Bruce joined SANG in 1962 as a professional officer. By the time he left for London in 1964, to research the influence of West African sculpture on Western art he had already increased the profile of sculpture at SANG and curated the very successful exhibition Rock Art in Southern Africa in 1962. That exhibition attracted 26 650 visitors, and travelled to museums in Bloemfontein, Kimberley, Windhoek, Durban and Johannesburg (SANG, 1963-1964:13). His African Weaving exhibition hosted in 1967 allowed textiles as a medium to be added to the permanent collection, and he wrote in the exhibition catalogue of the “nebulous front that divides art and craft” (SANG, 1967:1). He added that the tapestries and carpets included in the exhibition were a “distillation of a somewhat rare creative ferment: they are as significant for this as for the aesthetic qualities they undeniably possess” (SANG, 1967:3). It was however, in the foreword of the African Art in Metal exhibition catalogue, also curated by Bruce and hosted in 1970, that SANG’s intention of collecting representative works by contemporary African artists was shared. Traditional African art then was limited to the collections of ethnographic museums. Arnott wrote that, even though it is the older science, “art history may be regarded as a branch of ethnography” and that both the disciplines “are concerned with the study of material culture – ethnography embraces work of art in general terms, art history is specifically confined to them” (SANG, 1970:3). He goes on to mention that, with the publication of Carl Einstein’ book Negerplastik (1915) and Guillaume Apollinaire’s Sculptures Nègres (1917), “there was a serious differentiation, on aesthetic grounds, between African sculptures and other ethnographic objects from Africa” (SANG 1970:3). Bruce was promoted to assistant director in 1970, however he left the institution later that same year. As demonstrated by his choice of exhibitions, Bruce looked beyond the limits of the white bubble at a more inclusive African identity. At that time he was singular in that vision for SANG.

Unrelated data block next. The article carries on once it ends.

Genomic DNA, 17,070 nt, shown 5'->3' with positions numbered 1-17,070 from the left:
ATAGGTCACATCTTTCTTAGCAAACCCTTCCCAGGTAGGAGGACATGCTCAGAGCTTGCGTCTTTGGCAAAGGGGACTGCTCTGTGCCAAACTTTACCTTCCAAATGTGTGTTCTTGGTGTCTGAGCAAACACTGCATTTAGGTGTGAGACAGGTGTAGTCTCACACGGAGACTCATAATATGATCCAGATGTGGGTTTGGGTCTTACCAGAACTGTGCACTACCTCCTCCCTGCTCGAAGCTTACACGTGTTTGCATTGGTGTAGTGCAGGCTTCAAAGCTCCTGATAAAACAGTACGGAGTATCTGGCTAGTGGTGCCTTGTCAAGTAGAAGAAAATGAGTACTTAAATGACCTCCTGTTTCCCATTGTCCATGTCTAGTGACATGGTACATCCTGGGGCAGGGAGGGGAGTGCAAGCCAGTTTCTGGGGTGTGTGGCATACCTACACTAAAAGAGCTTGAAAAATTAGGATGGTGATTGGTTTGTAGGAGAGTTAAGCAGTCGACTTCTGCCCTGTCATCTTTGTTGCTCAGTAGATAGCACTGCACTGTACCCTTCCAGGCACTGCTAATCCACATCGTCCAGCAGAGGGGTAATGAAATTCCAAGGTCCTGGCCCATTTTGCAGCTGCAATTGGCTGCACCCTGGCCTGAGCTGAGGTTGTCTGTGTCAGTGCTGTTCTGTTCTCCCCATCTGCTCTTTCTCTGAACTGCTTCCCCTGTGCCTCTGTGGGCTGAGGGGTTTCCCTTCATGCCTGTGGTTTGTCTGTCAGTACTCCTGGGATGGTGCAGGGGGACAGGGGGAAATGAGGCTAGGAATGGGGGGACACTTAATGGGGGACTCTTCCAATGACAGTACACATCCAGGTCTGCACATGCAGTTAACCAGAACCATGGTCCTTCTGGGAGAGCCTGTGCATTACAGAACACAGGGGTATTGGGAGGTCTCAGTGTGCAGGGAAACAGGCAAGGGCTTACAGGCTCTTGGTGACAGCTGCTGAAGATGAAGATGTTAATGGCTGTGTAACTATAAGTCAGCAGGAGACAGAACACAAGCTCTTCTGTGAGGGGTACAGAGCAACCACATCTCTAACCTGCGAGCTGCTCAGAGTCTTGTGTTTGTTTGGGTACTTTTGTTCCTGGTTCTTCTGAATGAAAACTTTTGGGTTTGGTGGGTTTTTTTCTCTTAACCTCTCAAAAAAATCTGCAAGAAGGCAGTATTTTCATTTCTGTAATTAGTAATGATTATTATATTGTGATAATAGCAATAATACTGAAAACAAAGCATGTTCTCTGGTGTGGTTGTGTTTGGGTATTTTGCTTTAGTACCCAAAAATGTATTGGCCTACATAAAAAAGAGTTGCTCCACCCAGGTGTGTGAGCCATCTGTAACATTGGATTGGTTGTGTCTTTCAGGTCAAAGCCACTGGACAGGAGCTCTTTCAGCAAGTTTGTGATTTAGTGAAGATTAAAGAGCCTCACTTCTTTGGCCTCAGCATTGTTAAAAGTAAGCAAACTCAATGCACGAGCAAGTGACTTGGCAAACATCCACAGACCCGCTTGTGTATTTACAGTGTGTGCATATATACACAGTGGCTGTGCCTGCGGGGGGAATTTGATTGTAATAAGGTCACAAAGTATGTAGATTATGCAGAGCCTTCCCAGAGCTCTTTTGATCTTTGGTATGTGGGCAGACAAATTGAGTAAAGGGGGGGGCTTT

My role as middle person ceased over time. But I continued to see Bruce at least once a year at Peter’s place which was dotted with Bruce’s sculptures. This annual get together has continued after Bruce’s death who remains present through his work.

In 2021 I approached Bruce’s family with a proposal to showcase his work at the 2022 edition of the Investec Cape Town Art Fair. The response to Bruce’s work was very positive and the occasion was made even more special when Peter showcased his private collection in Los Angeles at the same time.

Bruce Arnott. Biggles. Bronze. 2010.

The exhibition, Bruce Murray Arnott: Into the Megatext curated by Sven Christian opened on 22 April 2023 at the Villa-Legodi Centre for Sculpture in Johannesburg. It provided the first comprehensive overview of Bruce’s life and work. The book, Bruce Murray Arnott: Into the Megatext edited by Bruce’s widow, Mari Lecanides-Arnott and Sven Christian was also released in 2023. With this publication Bruce’s influence as an artist, scholar, designer, curator, and educator is finally recognised and intuited through the work of many of South Africa’s leading contemporary scholars and practitioners in the visual arts.

Bruce Arnott. Levitator. Conjuria series. Bronze. 2010.

I am very pleased to announce that I will be showing a few of Bruce’s sculptures at the 2024 edition of the Investec Cape Town Art Fair. The exhibition at the art fair is presented by Legacy, and linked to the exhibition, Being/Present which is on view at the Gallery at Glen Carlou until 10 March.

Bruce Arnott. Aphrodite. Bronze. 2015.

I can never thank Peter enough for asking ME to find the maker of Icarus. I should also add that no dreams were dashed and no hopes were destroyed. For me it has been an ongoing journey of discovery and learning. Rest in peace, Bruce.

All images courtesy of Bruce Arnott Estate.